Office of the Vice President for Global Communications

Wednesday, September 29, 2010

National Research Council releases long-awaited assessment

The National Research Council on Tuesday released a long-awaited assessment of Ph.D. programs in the United States. The NRC created this survey to provide a more comprehensive assessment of doctoral programs than popular ranking systems currently available.

 

More information

Click here for the full Natonal Research Council report report on doctoral programs.

The methodology used by the NRC has changed dramatically since the last survey in 1995. That study was purely reputational; the new study includes both a reputational component and a set of indicators about faculty research and student outcomes.

There is no overall rank assigned to programs. Instead, a range of rankings is reported for each individual program, and five sets of rankings are provided for each of the Ph.D. programs included in the study. Two overall rankings are calculated in two different ways from 20 variables, and three more focused rankings are provided for faculty research activity, student outcomes and diversity.

“While the data elements from the survey are very helpful for a program’s own analysis, the NRC’s complex methodology and report show us that a single ranking cannot be achieved with any certainty,” says Janet Weiss, dean of the Rackham School of Graduate Studies.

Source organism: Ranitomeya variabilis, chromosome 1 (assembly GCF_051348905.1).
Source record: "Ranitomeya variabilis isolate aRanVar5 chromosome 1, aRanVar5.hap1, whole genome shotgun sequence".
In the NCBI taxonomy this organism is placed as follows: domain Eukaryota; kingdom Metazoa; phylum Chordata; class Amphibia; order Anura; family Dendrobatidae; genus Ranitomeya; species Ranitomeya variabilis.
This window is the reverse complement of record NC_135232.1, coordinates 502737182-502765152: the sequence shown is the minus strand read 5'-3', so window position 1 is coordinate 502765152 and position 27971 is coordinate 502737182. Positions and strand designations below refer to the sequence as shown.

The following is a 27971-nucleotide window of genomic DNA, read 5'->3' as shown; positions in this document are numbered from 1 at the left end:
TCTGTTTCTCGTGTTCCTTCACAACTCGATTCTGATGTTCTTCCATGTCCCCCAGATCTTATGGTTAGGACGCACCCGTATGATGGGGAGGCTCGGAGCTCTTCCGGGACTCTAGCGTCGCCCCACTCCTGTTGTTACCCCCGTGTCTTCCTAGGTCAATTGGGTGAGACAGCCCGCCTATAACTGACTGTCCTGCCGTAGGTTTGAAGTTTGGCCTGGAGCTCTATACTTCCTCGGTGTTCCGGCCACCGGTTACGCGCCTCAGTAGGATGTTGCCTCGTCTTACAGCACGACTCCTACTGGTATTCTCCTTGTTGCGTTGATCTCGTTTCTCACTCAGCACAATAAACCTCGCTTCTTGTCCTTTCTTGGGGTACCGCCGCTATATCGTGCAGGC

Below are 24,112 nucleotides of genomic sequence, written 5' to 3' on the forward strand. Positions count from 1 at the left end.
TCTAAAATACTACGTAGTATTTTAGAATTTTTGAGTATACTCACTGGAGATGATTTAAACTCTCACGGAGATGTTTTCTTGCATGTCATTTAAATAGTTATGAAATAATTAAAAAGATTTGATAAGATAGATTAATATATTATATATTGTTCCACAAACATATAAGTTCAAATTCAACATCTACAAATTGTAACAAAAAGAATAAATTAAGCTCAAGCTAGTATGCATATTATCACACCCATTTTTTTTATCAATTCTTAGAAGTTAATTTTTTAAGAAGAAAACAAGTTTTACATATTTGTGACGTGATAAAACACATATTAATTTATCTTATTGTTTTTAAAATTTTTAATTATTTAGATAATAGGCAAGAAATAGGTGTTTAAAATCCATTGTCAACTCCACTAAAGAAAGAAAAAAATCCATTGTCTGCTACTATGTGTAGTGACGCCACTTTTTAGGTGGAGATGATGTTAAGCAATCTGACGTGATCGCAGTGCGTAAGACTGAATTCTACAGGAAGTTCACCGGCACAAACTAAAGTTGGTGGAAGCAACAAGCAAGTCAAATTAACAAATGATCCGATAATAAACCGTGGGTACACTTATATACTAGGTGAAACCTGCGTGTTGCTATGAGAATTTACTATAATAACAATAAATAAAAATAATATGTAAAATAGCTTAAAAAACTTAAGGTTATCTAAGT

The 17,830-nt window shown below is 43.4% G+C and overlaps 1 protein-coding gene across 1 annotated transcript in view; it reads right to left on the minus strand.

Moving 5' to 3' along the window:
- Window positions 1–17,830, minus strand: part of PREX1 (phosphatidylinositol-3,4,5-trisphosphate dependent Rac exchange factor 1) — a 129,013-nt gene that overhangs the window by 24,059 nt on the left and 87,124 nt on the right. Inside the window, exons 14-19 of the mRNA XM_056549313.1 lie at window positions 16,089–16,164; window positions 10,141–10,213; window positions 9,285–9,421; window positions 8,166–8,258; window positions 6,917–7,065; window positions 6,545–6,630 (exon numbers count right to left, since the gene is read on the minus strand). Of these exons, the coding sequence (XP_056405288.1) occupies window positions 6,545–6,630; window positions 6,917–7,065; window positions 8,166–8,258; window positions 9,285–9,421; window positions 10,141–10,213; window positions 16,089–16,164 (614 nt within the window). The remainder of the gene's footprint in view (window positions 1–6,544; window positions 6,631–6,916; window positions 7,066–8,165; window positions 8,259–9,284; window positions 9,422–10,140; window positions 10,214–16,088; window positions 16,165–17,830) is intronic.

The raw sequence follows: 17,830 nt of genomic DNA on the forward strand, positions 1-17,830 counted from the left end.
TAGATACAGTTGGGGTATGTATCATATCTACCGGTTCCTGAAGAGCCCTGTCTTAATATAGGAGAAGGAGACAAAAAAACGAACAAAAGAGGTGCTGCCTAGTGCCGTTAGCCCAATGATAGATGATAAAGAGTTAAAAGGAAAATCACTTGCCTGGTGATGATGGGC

The data used for this assessment are a snapshot of the 2005-06 academic year. Sixty-eight university Ph.D. programs were covered. Since the time the data were collected, a significant number of U-M faculty and important elements of the university’s graduate programs have changed. 

Weiss cautioned that it will take time to do a careful review of the complex data, and added that a simple comparison of the 2010 survey with the 1995 survey is not possible.

“It’s important to remember that these rankings using the NRC methodology are only one measure of success among many and cannot account for the full range of strengths and approaches in graduate education. Faculty and students choose U-M for many reasons and they value a variety of program qualities,” says Weiss.